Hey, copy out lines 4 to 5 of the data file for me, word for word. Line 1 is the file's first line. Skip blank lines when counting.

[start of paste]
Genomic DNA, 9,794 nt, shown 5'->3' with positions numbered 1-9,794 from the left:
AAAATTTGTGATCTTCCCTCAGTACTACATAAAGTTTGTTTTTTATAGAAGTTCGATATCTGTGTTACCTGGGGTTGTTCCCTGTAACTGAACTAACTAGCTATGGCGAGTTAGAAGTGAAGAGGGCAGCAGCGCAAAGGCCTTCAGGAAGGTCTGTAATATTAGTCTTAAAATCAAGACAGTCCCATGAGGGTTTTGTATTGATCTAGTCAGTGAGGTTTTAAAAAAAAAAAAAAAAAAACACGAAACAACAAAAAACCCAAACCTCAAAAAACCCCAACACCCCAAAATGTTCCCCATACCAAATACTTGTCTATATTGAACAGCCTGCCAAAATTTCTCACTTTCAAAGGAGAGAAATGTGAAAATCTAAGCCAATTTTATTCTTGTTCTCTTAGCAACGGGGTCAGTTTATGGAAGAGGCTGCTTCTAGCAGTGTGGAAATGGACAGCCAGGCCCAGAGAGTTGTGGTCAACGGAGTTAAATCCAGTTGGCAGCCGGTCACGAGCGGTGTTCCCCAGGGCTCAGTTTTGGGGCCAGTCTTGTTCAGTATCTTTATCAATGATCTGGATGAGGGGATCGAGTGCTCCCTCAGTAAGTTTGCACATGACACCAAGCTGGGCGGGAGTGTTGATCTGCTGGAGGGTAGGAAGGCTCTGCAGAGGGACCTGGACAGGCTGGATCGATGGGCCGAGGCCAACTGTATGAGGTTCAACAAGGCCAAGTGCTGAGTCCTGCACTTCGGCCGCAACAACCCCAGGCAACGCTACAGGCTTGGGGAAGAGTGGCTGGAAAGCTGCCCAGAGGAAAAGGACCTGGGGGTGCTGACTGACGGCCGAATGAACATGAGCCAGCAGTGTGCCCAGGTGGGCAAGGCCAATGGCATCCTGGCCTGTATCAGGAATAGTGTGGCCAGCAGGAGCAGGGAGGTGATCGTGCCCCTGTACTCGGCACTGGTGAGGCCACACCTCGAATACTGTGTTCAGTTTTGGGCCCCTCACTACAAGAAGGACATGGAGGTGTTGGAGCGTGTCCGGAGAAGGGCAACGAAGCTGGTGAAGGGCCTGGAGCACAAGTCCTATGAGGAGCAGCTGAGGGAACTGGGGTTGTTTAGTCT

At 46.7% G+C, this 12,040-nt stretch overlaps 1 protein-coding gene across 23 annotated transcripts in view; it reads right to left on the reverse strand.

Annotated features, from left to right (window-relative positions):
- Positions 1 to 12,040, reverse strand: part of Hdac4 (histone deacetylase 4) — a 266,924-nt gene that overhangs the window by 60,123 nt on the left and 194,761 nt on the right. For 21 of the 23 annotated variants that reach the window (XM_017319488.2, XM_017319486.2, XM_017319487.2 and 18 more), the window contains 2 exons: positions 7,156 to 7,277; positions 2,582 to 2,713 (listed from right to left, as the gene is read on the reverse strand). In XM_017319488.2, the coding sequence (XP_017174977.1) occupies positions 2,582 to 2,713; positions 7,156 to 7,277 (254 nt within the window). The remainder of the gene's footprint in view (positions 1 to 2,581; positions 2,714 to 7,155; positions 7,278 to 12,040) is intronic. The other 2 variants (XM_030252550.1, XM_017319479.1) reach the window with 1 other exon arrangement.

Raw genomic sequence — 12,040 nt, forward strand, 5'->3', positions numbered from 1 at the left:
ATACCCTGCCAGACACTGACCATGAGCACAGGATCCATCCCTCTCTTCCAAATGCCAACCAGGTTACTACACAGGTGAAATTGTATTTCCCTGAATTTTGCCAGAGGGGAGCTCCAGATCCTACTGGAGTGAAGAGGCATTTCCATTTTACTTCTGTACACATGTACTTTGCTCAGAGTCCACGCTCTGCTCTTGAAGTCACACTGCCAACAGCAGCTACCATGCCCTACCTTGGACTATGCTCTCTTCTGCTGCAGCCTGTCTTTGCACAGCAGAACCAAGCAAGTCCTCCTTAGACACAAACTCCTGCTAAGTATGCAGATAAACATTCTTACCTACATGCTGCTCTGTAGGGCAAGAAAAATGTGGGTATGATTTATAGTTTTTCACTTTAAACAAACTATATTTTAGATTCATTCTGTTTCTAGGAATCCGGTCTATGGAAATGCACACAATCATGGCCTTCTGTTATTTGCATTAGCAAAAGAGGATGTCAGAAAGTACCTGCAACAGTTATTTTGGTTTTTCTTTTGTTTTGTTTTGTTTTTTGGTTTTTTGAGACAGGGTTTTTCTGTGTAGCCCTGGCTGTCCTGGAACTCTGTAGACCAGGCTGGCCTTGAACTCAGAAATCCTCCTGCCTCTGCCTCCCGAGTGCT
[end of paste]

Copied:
Annotated features, from left to right (window-relative positions):
- Positions 1 to 12,040, reverse strand: part of Hdac4 (histone deacetylase 4) — a 266,924-nt gene that overhangs the window by 60,123 nt on the left and 194,761 nt on the right. For 21 of the 23 annotated variants that reach the window (XM_017319488.2, XM_017319486.2, XM_017319487.2 and 18 more), the window contains 2 exons: positions 7,156 to 7,277; positions 2,582 to 2,713 (listed from right to left, as the gene is read on the reverse strand). In XM_017319488.2, the coding sequence (XP_017174977.1) occupies positions 2,582 to 2,713; positions 7,156 to 7,277 (254 nt within the window). The remainder of the gene's footprint in view (positions 1 to 2,581; positions 2,714 to 7,155; positions 7,278 to 12,040) is intronic. The other 2 variants (XM_030252550.1, XM_017319479.1) reach the window with 1 other exon arrangement.